df.isnull().sum()
toxicity                    0
cap-shape                   0
cap-surface                 0
cap-color                   0
bruises                     0
odor                        0
gill-attachment             0
gill-spacing                0
gill-size                   0
gill-color                  0
stalk-shape                 0
stalk-root                  0
stalk-surface-above-ring    0
stalk-surface-below-ring    0
stalk-color-above-ring      0
stalk-color-below-ring      0
veil-type                   0
veil-color                  0
ring-number                 0
ring-type                   0
spore-print-color           0
population                  0
habitat                     0
dtype: int64

It looks like there are no missing values. Beautiful! That should make things more manageable. We should also go through the data and make sure all the values are what we’re expecting.

for x in range(len(df.columns)):
    print(df.columns[x] + ":")
    print(df[df.columns[x]].unique())
    print("")
toxicity:
['p' 'e']

cap-shape:
['x' 'b' 's' 'f' 'k' 'c']

cap-surface:
['s' 'y' 'f' 'g']

cap-color:
['n' 'y' 'w' 'g' 'e' 'p' 'b' 'u' 'c' 'r']

bruises:
['t' 'f']

odor:
['p' 'a' 'l' 'n' 'f' 'c' 'y' 's' 'm']

gill-attachment:
['f' 'a']

gill-spacing:
['c' 'w']

gill-size:
['n' 'b']

gill-color:
['k' 'n' 'g' 'p' 'w' 'h' 'u' 'e' 'b' 'r' 'y' 'o']

stalk-shape:
['e' 't']

stalk-root:
['e' 'c' 'b' 'r' '?']

stalk-surface-above-ring:
['s' 'f' 'k' 'y']

stalk-surface-below-ring:
['s' 'f' 'y' 'k']

stalk-color-above-ring:
['w' 'g' 'p' 'n' 'b' 'e' 'o' 'c' 'y']

stalk-color-below-ring:
['w' 'p' 'g' 'b' 'n' 'e' 'y' 'o' 'c']

veil-type:
['p']

veil-color:
['w' 'n' 'o' 'y']

ring-number:
['o' 't' 'n']

ring-type:
['p' 'e' 'l' 'f' 'n']

spore-print-color:
['k' 'n' 'u' 'h' 'w' 'r' 'o' 'y' 'b']

population:
['s' 'n' 'a' 'v' 'y' 'c']

habitat:
['u' 'g' 'm' 'd' 'p' 'w' 'l']

They all look good except for stalk root. For some reason, there’s a question mark category. Let’s see how many question marks there are. Hopefully, it’s just one or two, and we can remove those.

len(df[df['stalk-root']=='?'])
2480

OK, it’s a lot. The website says that those values are missing. Because so many samples are affected, I think the best thing to do would be to not include stalk root in the decision tree. Let’s remove it from the dataset.

df = df.drop(['stalk-root'], axis=1)

We’ll also remove the label from the list of columns.

del columns[columns.index('stalk-root')]

Preparing the data

As we can see, the data are all categorical. We’ll have to convert them to numbers before we use them. Let’s go ahead and do that.

d = defaultdict(LabelEncoder)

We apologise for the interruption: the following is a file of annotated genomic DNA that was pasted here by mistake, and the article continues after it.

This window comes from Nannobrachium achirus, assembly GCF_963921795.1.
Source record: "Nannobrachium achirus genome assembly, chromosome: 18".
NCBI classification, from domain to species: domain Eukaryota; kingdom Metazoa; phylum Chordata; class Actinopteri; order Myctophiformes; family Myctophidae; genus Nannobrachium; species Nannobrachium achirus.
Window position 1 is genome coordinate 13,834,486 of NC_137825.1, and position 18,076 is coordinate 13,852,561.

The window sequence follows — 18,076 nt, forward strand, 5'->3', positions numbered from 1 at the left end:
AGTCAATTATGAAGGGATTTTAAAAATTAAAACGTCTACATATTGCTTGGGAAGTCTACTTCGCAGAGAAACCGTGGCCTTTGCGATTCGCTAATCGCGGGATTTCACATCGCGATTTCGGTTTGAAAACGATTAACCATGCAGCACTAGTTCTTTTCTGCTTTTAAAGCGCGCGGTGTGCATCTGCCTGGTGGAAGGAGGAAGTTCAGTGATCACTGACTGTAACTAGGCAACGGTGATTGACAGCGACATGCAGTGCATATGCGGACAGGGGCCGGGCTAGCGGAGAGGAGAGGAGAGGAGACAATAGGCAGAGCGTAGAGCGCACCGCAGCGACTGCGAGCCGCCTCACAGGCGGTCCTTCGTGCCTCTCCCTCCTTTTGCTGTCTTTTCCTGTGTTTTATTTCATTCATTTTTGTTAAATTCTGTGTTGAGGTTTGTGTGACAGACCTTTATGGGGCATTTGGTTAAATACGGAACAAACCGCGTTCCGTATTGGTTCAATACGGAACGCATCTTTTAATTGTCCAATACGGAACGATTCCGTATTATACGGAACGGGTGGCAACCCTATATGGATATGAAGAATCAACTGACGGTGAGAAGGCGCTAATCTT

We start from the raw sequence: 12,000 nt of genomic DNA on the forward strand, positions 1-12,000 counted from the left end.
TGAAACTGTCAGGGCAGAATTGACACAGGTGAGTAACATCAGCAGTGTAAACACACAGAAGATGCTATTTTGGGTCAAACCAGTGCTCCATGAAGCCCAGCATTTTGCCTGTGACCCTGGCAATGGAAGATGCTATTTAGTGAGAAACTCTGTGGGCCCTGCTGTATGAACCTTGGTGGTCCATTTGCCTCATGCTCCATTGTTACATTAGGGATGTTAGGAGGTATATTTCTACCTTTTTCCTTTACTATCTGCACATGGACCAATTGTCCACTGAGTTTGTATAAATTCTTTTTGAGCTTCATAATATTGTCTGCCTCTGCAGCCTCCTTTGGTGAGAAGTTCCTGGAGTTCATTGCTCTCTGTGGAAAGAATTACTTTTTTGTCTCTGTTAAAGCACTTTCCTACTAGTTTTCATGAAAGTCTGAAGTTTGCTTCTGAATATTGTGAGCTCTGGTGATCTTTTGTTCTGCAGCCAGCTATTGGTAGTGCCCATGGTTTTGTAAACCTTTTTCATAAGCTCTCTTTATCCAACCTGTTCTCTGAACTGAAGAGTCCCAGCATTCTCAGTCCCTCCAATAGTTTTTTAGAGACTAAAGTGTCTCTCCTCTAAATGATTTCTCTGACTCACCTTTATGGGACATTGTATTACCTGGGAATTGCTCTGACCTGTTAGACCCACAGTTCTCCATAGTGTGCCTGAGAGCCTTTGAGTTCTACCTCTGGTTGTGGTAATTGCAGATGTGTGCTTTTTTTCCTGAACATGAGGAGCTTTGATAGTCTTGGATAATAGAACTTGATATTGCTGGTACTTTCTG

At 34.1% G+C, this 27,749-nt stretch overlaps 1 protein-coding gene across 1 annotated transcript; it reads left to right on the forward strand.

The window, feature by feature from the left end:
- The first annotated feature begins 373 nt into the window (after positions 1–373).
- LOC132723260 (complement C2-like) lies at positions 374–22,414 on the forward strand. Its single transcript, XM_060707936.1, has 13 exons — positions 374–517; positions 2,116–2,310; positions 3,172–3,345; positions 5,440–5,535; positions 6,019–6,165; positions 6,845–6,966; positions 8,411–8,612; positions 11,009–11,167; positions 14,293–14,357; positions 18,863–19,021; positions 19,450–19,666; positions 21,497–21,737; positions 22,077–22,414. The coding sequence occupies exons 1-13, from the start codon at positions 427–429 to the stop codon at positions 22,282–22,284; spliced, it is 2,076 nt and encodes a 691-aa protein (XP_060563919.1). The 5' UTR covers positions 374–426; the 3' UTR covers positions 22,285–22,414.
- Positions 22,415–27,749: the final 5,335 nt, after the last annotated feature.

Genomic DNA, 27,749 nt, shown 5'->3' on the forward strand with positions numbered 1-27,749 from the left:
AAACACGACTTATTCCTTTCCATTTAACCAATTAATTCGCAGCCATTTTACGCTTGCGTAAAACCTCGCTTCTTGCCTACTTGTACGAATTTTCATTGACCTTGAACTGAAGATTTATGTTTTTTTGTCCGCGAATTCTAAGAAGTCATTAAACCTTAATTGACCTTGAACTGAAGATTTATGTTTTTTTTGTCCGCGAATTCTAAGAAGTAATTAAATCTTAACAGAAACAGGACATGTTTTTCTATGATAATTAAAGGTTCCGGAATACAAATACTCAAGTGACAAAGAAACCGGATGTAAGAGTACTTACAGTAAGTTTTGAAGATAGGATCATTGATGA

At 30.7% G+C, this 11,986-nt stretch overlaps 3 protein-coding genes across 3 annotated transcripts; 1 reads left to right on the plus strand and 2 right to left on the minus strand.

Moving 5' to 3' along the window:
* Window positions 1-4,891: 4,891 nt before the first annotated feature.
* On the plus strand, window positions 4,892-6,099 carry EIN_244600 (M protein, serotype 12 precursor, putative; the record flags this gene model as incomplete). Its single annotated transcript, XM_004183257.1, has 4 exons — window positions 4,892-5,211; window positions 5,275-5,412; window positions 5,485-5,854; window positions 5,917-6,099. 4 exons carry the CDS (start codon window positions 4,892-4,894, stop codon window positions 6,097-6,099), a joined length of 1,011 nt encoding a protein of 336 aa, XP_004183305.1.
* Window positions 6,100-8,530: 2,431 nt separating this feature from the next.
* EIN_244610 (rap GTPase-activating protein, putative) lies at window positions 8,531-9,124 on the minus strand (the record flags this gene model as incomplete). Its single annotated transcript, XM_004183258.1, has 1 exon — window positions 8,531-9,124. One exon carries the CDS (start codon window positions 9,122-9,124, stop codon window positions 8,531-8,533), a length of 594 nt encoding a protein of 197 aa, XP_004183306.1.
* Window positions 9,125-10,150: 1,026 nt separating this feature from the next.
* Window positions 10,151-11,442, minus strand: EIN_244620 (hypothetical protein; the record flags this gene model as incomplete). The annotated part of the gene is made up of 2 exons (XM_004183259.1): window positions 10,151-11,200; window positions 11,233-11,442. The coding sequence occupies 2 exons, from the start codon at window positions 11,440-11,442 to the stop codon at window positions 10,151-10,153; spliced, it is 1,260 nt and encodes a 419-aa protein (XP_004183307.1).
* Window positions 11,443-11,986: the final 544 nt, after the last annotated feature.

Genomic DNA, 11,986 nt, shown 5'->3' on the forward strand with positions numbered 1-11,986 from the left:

# Encoding the variable
numbered_df = df.apply(lambda x: d[x.name].fit_transform(x))
numbered_df.head()
toxicity cap-shape cap-surface cap-color bruises odor gill-attachment gill-spacing gill-size gill-color ... stalk-surface-below-ring stalk-color-above-ring stalk-color-below-ring veil-type veil-color ring-number ring-type spore-print-color population habitat
0 1 5 2 4 1 6 1 0 1 4 ... 2 7 7 0 2 1 4 2 3 5
1 0 5 2 9 1 0 1 0 0 4 ... 2 7 7 0 2 1 4 3 2 1
2 0 0 2 8 1 3 1 0 0 5 ... 2 7 7 0 2 1 4 3 2 3
3 1 5 3 8 1 6 1 0 1 5 ... 2 7 7 0 2 1 4 2 3 5
4 0 5 2 3 0 5 1 1 0 4 ... 2 7 7 0 2 1 0 3 0 1

5 rows × 22 columns

If we need to, we can always reverse the labeling like this:

# Inverse the encoded
numbered_df.apply(lambda x: d[x.name].inverse_transform(x)).head()
toxicity cap-shape cap-surface cap-color bruises odor gill-attachment gill-spacing gill-size gill-color ... stalk-surface-below-ring stalk-color-above-ring stalk-color-below-ring veil-type veil-color ring-number ring-type spore-print-color population habitat
0 p x s n t p f c n k ... s w w p w o p k s u
1 e x s y t a f c b k ... s w w p w o p n n g
2 e b s w t l f c b n ... s w w p w o p n n m
3 p x y w t p f c n n ... s w w p w o p k s u
4 e x s g f n f w b k ... s w w p w o e n a g

5 rows × 22 columns

Before we feed the data through an algorithm, we’ll have to remove the toxicity because that’s the variables that the algorithms is trying to predict.

labels = numbered_df['toxicity']
samples = numbered_df.drop('toxicity', axis=1)

Now we want to build a model and test it. But to get a fair test of how it would work in the real world, we can’t use any of the testing data for training the model. So we’ll withhold a random 20% of the dataset and train the model with the other 80%.

X_train, X_test, y_train, y_test = train_test_split(samples, labels, test_size = 0.2, random_state = 0)
print("Number of samples to train the model: " + str(len(X_train)))
print("Number of samples to test the model: " + str(len(X_test)))
Number of samples to train the model: 6499
Number of samples to test the model: 1625

Building the model

Now we’ll build the actual decision tree and train it on the data.

clf = DecisionTreeClassifier()
clf.fit(X_train, y_train)
DecisionTreeClassifier()

Let’s see how well it did with the data we gave it.

Testing the model

print("The model is able to categorize {:.0%} of the training set.".format(accuracy_score(y_train, clf.predict(X_train))))
The model is able to categorize 100% of the training set.

Wow. We were able to build a model that accurately categorized every mushroom into either poisonous or edible. That doesn’t mean it can predict 100% of mushroom accurately. To determine how many it can, we’ll have to see how well it does on the mushroom it has never seen before.